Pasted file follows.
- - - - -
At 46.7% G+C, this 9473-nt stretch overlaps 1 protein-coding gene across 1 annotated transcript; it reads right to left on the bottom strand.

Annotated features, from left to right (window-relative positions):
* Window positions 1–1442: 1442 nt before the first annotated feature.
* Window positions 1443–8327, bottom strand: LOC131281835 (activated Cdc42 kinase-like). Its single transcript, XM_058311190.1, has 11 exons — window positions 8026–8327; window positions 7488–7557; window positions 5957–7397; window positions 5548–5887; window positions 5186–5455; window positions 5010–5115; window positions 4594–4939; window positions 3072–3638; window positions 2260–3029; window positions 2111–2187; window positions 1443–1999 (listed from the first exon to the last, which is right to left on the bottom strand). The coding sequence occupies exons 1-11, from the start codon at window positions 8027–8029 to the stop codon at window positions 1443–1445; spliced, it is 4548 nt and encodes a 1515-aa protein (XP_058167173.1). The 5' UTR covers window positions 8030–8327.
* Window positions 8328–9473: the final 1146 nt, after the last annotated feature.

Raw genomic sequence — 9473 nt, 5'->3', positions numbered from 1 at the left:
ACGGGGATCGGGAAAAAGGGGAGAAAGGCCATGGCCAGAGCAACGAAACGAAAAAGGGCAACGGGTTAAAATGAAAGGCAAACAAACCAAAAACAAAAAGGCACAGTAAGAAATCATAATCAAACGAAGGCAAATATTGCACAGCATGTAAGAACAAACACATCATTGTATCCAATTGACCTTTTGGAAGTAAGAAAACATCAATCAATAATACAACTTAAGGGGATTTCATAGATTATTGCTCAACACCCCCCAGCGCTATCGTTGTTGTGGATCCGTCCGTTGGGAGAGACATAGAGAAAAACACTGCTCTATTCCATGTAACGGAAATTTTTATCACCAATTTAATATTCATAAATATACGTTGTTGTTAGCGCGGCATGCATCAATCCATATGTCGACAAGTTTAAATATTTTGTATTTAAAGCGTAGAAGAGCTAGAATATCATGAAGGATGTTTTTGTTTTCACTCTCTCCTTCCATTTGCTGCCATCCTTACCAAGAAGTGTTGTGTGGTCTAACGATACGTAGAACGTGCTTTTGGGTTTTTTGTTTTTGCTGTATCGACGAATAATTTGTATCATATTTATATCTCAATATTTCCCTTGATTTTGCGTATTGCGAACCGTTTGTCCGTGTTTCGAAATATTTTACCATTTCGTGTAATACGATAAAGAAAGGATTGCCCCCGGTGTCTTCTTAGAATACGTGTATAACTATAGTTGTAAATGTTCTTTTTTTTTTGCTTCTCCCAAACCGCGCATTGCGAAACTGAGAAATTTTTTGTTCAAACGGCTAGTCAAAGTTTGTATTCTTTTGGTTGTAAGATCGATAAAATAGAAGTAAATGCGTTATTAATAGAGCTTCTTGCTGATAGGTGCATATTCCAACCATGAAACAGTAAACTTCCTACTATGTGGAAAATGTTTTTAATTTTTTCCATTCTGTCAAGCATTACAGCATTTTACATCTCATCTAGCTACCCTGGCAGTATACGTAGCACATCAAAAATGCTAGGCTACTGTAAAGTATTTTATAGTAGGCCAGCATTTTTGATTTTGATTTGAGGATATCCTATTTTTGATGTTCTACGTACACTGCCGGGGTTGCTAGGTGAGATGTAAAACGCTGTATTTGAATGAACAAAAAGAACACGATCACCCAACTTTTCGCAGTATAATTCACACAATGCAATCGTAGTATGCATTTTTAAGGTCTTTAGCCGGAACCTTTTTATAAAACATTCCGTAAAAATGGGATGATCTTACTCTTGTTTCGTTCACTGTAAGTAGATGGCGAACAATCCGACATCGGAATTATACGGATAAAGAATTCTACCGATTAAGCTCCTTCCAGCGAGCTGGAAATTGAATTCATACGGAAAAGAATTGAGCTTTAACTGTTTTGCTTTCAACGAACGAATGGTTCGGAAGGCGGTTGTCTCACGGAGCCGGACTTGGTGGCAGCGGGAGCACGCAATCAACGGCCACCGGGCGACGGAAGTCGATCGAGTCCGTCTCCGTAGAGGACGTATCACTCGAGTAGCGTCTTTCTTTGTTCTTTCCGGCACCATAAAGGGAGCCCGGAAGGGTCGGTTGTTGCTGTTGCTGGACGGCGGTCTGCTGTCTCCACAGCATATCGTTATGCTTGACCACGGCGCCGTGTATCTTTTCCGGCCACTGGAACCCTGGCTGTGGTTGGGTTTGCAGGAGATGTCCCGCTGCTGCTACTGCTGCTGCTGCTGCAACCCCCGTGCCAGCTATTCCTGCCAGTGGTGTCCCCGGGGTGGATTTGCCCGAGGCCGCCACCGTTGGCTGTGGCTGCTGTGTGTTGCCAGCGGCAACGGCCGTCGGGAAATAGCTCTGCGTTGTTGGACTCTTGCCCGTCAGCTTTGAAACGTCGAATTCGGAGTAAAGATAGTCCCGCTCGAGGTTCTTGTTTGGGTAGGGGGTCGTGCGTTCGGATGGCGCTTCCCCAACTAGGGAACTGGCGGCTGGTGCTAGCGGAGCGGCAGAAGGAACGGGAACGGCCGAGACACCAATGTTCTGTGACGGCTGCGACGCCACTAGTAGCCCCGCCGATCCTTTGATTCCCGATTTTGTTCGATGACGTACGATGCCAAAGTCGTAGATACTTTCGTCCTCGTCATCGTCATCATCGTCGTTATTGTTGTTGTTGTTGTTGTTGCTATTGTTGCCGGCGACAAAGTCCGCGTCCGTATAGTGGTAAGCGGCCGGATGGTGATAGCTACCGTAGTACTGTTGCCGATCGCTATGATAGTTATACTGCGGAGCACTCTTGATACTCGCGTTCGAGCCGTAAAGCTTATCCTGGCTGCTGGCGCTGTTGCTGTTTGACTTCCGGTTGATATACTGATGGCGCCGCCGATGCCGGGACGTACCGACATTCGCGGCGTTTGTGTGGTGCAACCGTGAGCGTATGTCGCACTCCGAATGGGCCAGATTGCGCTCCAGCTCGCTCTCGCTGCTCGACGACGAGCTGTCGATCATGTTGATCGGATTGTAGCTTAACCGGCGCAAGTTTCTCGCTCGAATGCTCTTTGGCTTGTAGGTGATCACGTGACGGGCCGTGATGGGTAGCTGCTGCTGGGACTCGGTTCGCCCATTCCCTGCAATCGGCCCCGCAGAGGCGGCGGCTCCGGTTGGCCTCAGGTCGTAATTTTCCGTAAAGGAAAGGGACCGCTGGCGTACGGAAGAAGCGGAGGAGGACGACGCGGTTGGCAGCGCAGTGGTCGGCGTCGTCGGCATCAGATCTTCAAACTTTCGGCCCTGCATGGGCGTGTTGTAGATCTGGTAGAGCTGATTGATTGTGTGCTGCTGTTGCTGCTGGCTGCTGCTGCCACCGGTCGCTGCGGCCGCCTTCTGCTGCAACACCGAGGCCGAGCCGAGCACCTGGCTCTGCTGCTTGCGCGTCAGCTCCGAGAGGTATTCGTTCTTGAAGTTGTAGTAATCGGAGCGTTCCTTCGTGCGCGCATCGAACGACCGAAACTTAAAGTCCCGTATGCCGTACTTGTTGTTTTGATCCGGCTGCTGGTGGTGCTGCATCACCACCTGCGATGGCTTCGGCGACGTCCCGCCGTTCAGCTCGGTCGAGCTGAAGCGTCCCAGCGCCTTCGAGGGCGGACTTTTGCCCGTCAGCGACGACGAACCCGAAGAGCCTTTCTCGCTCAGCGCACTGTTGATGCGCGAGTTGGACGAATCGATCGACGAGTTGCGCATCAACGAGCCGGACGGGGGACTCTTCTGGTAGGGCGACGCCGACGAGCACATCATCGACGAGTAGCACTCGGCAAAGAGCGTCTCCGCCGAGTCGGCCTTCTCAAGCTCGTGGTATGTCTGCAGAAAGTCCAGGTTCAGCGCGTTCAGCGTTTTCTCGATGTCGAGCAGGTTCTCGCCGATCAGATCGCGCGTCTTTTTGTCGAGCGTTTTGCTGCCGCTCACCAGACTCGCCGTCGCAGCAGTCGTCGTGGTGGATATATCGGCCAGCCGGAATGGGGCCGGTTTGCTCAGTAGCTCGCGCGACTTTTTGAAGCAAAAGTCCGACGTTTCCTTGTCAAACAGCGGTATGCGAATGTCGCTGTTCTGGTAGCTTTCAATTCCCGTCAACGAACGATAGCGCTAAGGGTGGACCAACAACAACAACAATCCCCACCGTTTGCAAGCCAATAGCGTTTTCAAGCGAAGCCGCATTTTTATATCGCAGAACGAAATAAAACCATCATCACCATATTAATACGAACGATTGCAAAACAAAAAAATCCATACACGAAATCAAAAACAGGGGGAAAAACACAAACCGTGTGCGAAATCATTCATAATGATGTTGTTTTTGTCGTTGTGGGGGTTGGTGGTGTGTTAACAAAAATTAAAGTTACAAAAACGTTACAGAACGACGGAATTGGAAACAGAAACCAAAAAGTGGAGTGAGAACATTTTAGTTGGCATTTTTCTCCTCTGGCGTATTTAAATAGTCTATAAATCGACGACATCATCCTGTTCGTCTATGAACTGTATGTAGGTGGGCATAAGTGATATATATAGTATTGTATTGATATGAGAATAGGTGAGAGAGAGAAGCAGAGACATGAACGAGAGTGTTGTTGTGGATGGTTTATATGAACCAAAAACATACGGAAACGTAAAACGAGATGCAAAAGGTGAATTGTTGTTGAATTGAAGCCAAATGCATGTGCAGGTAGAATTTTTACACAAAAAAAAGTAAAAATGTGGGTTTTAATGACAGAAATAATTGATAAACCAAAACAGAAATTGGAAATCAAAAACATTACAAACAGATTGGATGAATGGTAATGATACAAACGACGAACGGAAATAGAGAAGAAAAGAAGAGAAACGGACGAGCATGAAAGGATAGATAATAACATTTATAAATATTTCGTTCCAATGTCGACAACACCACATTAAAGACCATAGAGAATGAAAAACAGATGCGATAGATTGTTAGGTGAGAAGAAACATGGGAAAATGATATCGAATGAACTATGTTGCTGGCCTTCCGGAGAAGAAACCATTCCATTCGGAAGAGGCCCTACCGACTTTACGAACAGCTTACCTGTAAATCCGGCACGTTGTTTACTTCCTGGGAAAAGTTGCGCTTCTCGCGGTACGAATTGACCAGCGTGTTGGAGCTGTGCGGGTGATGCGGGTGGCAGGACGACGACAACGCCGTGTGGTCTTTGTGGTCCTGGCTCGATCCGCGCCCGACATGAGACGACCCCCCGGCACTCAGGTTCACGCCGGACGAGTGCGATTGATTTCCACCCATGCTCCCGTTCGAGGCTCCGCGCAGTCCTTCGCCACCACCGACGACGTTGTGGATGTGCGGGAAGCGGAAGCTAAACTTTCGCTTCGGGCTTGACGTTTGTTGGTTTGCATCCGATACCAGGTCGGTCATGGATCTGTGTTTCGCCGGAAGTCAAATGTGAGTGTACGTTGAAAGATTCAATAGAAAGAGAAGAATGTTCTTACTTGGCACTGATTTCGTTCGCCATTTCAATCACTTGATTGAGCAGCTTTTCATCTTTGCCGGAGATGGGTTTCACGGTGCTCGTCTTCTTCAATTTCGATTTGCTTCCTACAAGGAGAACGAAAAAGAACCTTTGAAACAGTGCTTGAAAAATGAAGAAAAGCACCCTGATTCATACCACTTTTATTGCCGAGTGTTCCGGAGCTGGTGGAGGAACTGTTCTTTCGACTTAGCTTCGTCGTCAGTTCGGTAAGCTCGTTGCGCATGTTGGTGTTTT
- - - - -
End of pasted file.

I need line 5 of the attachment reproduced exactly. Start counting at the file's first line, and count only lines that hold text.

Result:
* Window positions 8328–9473: the final 1146 nt, after the last annotated feature.